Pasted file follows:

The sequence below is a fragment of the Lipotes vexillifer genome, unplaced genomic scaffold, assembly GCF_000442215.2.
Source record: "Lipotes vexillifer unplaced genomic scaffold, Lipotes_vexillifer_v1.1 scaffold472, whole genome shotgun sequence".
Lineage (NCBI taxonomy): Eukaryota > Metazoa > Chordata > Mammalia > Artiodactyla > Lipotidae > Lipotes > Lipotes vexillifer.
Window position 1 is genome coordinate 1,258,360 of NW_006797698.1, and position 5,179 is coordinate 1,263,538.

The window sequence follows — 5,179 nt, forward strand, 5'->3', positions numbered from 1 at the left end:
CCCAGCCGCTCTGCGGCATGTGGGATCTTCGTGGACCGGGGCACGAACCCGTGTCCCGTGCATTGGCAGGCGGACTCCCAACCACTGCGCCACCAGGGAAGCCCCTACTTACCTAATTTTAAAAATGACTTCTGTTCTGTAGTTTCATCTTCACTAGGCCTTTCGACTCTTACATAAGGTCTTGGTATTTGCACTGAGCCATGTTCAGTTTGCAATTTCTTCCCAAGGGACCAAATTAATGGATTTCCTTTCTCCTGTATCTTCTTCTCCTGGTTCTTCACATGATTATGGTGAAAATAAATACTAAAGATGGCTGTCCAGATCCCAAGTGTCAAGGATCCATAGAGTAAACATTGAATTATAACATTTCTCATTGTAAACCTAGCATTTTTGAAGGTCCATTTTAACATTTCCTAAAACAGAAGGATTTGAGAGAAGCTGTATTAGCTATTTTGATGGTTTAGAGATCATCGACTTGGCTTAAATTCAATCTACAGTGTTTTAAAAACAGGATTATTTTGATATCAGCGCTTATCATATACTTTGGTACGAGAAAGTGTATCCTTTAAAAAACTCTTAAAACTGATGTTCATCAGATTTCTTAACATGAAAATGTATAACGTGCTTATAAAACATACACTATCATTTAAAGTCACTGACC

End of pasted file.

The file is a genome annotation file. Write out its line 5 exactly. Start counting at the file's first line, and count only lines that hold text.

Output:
The window sequence follows — 5,179 nt, forward strand, 5'->3', positions numbered from 1 at the left end: